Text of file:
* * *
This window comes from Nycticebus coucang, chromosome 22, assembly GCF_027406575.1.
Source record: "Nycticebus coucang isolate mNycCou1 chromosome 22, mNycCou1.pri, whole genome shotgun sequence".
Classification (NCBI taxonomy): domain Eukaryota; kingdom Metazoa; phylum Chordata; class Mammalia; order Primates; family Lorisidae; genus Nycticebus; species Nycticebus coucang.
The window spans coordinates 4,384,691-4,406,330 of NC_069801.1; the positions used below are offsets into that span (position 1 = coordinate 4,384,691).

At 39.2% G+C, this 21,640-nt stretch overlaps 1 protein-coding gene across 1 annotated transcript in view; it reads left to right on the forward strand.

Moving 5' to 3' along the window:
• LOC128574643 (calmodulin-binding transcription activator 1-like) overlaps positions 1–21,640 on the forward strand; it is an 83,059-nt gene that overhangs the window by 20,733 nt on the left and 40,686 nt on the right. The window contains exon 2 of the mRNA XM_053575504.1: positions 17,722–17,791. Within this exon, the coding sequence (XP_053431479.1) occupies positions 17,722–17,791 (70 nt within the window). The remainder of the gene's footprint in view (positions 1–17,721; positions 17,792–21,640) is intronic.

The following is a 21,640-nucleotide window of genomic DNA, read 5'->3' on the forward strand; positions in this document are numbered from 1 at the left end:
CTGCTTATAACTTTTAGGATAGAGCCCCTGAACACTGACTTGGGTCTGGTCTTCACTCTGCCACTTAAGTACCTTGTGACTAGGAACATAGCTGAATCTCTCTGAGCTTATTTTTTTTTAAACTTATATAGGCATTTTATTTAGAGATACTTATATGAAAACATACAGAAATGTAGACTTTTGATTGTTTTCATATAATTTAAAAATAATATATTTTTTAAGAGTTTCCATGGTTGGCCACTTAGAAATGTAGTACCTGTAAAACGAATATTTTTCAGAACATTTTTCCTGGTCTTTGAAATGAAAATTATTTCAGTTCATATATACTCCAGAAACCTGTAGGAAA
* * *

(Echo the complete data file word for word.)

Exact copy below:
This window comes from Nycticebus coucang, chromosome 22, assembly GCF_027406575.1.
Source record: "Nycticebus coucang isolate mNycCou1 chromosome 22, mNycCou1.pri, whole genome shotgun sequence".
Classification (NCBI taxonomy): domain Eukaryota; kingdom Metazoa; phylum Chordata; class Mammalia; order Primates; family Lorisidae; genus Nycticebus; species Nycticebus coucang.
The window spans coordinates 4,384,691-4,406,330 of NC_069801.1; the positions used below are offsets into that span (position 1 = coordinate 4,384,691).

At 39.2% G+C, this 21,640-nt stretch overlaps 1 protein-coding gene across 1 annotated transcript in view; it reads left to right on the forward strand.

Moving 5' to 3' along the window:
• LOC128574643 (calmodulin-binding transcription activator 1-like) overlaps positions 1–21,640 on the forward strand; it is an 83,059-nt gene that overhangs the window by 20,733 nt on the left and 40,686 nt on the right. The window contains exon 2 of the mRNA XM_053575504.1: positions 17,722–17,791. Within this exon, the coding sequence (XP_053431479.1) occupies positions 17,722–17,791 (70 nt within the window). The remainder of the gene's footprint in view (positions 1–17,721; positions 17,792–21,640) is intronic.

The following is a 21,640-nucleotide window of genomic DNA, read 5'->3' on the forward strand; positions in this document are numbered from 1 at the left end:
CTGCTTATAACTTTTAGGATAGAGCCCCTGAACACTGACTTGGGTCTGGTCTTCACTCTGCCACTTAAGTACCTTGTGACTAGGAACATAGCTGAATCTCTCTGAGCTTATTTTTTTTTAAACTTATATAGGCATTTTATTTAGAGATACTTATATGAAAACATACAGAAATGTAGACTTTTGATTGTTTTCATATAATTTAAAAATAATATATTTTTTAAGAGTTTCCATGGTTGGCCACTTAGAAATGTAGTACCTGTAAAACGAATATTTTTCAGAACATTTTTCCTGGTCTTTGAAATGAAAATTATTTCAGTTCATATATACTCCAGAAACCTGTAGGAAA